bands like All Time Low and Blink-182. 5 Seconds of Summer’s new EP She Looks So Perfect has already proven to be a smash success. The EP has a total of four songs: “She Looks So Perfect,” “Heartache on the Big Screen,” “The Only Reason,” and a cover of “What I Like About You.” Buy the hard copy version, and you will get the bonus song “Disconnected”—a song about getting away from the digital distractions in life to be with that special someone. If I could describe their EP in three words, it would be energetic, lively, and fun—and their upbeat music reflects the band’s upbeat personality as well. These Aussies released their first official single “She Looks So Perfect” this March, shooting to #1 and #2 on the charts in the UK and US, respectively. But despite their incredible success, my favorite aspect of the band is their dedication to their fans. Every day, 5SOS uses social media, such as Twitter, to connect with fans and allow us to be a part of their story. This is only the beginning for 5 Seconds of Summer, and I look forward to seeing where they will go in the future.
It is unfortunate that the previous two albums by Neon Trees, Habits and Picture Show failed to establish a concrete sound for them; however their newest album, Pop Psychology is like nothing heard before. Unlike its predecessors, Pop Psychology brings out all of the greatest elements of Neon Trees and packs it into an 11-track journey of lead singer Tyler Glenn’s road to self-discovery. Glenn recently arose in the news for coming out as gay, and even though the album’s songs “Living in Another World” and “First Things First” may be about Glenn’s sexuality, he leaves interpretation open to make his music relatable to anyone searching to discover who they are or what they wish to become. This is the first Neon Trees album I have listened to all the way through and I personally enjoyed every track. It is clear that Neon Trees has found its sound and can only be described as awesome. This album clearly highlights the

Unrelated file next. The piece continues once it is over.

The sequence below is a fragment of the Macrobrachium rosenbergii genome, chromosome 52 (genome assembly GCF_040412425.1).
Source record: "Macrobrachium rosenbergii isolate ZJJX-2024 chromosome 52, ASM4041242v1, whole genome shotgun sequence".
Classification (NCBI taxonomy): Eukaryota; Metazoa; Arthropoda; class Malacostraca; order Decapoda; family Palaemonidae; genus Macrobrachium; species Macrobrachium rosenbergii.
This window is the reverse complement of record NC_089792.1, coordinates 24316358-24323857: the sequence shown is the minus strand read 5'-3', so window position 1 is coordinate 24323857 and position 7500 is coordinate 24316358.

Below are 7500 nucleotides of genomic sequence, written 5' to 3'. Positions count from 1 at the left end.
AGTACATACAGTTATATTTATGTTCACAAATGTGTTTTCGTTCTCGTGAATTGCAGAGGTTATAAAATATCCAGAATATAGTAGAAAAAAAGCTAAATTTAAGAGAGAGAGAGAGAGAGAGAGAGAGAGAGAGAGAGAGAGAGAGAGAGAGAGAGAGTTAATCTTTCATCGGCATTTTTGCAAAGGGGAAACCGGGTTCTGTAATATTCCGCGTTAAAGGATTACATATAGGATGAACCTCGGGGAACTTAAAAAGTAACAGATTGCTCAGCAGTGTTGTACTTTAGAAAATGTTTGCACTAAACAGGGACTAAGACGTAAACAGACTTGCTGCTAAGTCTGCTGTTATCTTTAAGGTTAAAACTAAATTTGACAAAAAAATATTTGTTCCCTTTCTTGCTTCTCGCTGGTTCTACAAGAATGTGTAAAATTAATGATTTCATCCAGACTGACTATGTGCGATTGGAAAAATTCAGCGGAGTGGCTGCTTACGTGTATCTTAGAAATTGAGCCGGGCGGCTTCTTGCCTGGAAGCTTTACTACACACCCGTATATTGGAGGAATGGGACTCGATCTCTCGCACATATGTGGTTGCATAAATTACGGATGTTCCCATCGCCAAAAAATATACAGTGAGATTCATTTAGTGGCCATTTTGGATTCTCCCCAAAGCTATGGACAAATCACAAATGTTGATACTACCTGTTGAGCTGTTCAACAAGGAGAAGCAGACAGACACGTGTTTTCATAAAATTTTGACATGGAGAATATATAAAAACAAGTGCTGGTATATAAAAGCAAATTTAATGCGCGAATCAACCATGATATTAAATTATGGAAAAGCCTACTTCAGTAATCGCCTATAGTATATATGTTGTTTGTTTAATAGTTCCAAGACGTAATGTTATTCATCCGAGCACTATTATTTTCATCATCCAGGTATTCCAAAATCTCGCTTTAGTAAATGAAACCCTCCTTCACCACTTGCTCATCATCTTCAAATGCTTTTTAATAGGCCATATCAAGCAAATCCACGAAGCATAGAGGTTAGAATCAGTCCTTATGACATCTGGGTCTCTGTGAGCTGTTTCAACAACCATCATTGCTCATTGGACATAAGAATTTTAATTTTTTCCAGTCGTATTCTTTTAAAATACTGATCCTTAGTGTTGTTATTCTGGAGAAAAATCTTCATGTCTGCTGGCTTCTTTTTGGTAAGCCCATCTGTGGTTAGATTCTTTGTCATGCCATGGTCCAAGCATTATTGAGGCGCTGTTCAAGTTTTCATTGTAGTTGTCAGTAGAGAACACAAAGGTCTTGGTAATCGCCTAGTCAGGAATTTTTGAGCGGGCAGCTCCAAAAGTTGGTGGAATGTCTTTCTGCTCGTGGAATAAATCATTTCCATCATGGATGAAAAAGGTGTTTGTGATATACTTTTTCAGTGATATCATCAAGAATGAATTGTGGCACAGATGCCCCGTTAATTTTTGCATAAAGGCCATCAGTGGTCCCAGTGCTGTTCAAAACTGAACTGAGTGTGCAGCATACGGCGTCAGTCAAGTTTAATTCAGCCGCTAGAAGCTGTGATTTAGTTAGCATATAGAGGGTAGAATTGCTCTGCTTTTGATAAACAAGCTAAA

band’s evolution and growth, making it their best work yet. The album is well-balanced, with its fair share of upbeat tracks, including radio single “Sleeping With a Friend,” and slower and emotionally filled tracks like “Voices in the Halls” that will fit anyone’s taste in pop-rock music. Pop Psychology is likely the best Neon Trees album yet and deserves a listen through from pop and alternative listeners alike. It encompasses all of the great aspects of the band as well as their evolution from their last two albums. It is truly unfortunate that most music listeners’ knowledge of the band is confined to previous hits “Animal” and “Everybody Talks” because the true potential of the band lies in the hidden songs of their albums. For anyone who enjoyed their hit singles or is looking to discover new music, I highly recommend Pop Psychology, and its timely release will surely help it find its way on to many summer playlists.
In a Nutshell
By Lauren Belotti Staff Writer